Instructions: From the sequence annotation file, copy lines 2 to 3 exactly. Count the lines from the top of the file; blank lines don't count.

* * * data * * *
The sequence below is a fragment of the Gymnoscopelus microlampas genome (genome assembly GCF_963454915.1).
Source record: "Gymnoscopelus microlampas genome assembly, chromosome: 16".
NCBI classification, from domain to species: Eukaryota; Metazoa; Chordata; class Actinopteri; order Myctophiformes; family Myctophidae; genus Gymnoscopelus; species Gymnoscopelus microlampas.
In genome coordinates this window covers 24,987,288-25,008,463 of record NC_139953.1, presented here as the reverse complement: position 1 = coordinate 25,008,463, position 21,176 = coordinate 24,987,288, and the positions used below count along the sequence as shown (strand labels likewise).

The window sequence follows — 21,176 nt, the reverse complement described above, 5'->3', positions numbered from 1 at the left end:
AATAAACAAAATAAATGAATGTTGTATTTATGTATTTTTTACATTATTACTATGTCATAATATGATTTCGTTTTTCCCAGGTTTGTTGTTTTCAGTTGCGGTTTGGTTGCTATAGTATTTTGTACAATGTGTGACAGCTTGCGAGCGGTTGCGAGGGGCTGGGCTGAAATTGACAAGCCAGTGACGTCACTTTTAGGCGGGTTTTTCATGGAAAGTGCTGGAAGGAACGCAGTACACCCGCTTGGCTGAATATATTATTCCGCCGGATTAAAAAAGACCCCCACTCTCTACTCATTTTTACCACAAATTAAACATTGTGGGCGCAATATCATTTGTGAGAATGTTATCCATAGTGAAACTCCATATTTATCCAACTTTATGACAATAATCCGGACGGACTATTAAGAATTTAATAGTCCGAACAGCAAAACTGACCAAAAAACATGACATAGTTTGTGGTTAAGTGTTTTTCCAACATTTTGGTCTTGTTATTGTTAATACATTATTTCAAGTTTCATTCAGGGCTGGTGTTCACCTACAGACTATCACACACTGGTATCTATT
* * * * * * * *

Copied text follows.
Source record: "Gymnoscopelus microlampas genome assembly, chromosome: 16".
NCBI classification, from domain to species: Eukaryota; Metazoa; Chordata; class Actinopteri; order Myctophiformes; family Myctophidae; genus Gymnoscopelus; species Gymnoscopelus microlampas.